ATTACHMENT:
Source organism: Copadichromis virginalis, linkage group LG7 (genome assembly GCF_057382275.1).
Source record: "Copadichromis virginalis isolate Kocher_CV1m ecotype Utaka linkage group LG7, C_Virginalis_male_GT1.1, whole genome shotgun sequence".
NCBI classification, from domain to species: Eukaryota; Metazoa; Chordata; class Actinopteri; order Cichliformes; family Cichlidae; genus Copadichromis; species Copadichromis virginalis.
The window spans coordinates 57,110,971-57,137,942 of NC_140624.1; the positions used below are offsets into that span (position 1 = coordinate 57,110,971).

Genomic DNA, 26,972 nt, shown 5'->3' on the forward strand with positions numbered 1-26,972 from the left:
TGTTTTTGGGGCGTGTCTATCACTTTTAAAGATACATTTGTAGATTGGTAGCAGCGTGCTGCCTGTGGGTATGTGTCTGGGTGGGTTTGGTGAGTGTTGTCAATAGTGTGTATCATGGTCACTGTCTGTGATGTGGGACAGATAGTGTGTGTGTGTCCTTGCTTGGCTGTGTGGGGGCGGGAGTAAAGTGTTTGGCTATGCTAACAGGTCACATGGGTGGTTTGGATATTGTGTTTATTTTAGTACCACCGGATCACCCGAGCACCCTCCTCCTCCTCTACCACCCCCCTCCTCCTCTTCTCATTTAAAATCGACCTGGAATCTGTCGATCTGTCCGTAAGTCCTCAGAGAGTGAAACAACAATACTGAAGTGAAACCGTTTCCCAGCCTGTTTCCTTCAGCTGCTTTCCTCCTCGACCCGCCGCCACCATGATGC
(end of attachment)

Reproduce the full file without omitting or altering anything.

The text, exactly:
Source organism: Copadichromis virginalis, linkage group LG7 (genome assembly GCF_057382275.1).
Source record: "Copadichromis virginalis isolate Kocher_CV1m ecotype Utaka linkage group LG7, C_Virginalis_male_GT1.1, whole genome shotgun sequence".
NCBI classification, from domain to species: Eukaryota; Metazoa; Chordata; class Actinopteri; order Cichliformes; family Cichlidae; genus Copadichromis; species Copadichromis virginalis.
The window spans coordinates 57,110,971-57,137,942 of NC_140624.1; the positions used below are offsets into that span (position 1 = coordinate 57,110,971).

Genomic DNA, 26,972 nt, shown 5'->3' on the forward strand with positions numbered 1-26,972 from the left:
TGTTTTTGGGGCGTGTCTATCACTTTTAAAGATACATTTGTAGATTGGTAGCAGCGTGCTGCCTGTGGGTATGTGTCTGGGTGGGTTTGGTGAGTGTTGTCAATAGTGTGTATCATGGTCACTGTCTGTGATGTGGGACAGATAGTGTGTGTGTGTCCTTGCTTGGCTGTGTGGGGGCGGGAGTAAAGTGTTTGGCTATGCTAACAGGTCACATGGGTGGTTTGGATATTGTGTTTATTTTAGTACCACCGGATCACCCGAGCACCCTCCTCCTCCTCTACCACCCCCCTCCTCCTCTTCTCATTTAAAATCGACCTGGAATCTGTCGATCTGTCCGTAAGTCCTCAGAGAGTGAAACAACAATACTGAAGTGAAACCGTTTCCCAGCCTGTTTCCTTCAGCTGCTTTCCTCCTCGACCCGCCGCCACCATGATGC